The Representation Of Women In The Werewolf, By Angela Carter
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It is often said that writers deviate from particular conventions of a genre in order to achieve particular effects. Angela Carter proves this point in her short story, “The Werewolf,” which appears in her collection The Bloody Chamber; by deviating from the conventions of traditional fairy tales, Carter presents her vision of feminist empowerment and the vagueness of moral clarity.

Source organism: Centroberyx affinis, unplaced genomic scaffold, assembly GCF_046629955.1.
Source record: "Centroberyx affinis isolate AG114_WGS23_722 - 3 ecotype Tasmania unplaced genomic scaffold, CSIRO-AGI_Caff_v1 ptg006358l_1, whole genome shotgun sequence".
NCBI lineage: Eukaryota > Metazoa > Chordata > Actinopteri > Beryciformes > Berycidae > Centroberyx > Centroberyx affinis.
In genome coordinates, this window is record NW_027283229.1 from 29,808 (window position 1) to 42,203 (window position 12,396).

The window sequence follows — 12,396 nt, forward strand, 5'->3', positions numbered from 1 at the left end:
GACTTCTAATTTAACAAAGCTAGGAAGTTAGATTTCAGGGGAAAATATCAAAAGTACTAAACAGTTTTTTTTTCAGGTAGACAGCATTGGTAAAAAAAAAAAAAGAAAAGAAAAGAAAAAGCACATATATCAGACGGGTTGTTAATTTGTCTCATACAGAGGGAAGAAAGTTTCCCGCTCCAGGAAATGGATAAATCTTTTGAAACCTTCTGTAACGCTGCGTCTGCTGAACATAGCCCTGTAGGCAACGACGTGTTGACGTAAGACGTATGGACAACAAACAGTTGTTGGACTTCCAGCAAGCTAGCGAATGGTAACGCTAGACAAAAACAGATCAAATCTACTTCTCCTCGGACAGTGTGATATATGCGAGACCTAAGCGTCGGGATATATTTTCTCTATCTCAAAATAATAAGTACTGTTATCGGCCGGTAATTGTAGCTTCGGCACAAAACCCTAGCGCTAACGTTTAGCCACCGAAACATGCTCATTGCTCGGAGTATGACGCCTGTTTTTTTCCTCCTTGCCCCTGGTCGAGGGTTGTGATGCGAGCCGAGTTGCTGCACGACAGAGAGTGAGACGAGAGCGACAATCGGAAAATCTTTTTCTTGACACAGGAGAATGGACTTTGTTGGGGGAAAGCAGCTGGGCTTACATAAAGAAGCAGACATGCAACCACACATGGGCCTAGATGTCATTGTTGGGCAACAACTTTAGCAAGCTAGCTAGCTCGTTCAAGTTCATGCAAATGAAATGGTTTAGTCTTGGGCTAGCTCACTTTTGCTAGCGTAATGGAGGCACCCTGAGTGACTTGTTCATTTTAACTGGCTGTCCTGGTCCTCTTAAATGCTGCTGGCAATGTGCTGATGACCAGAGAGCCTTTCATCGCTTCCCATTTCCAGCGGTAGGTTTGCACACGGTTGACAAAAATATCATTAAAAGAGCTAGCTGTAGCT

The archetype of a hero in classic fairy tales, a “knight in shining armor” per say, is typically a male figure associated with male dominant characteristics such as self assertiveness. However, Carter deviates from this convention by exhibiting these characteristics through a female heroine, enabling her to reinterpret the short story with her vision of female individuality. The reputation of “Little Red Riding Hood” presents readers with a passive, innocent girl, carrying a basket of goodies; which contrasts heavily with Carter’s description of the knife-wielding heroine, “…seized her knife and turned on the beast.” (p.109) The…show more content… From the beginning, the heroine trusted with handling her father’s hunting knife in order to equip herself against the “…the bears, the wild boar, the starving wolves,” (p.109) within the forest. The heroine’s self sufficiency is highlighted also by her garments; by supplying the heroine with “a scabby coat of sheepskin” (p. 109), Carter contrasts the sensible purpose of the piece of clothing with the red riding hood. One respectively keeps out the cold and the other serves to display self-love. Carter constructs her heroine as a female who is well equipped to overcome any obstacles in her way: an indication of the assurance required of a woman, instead of conforming to the stereotypes associated with unassertiveness and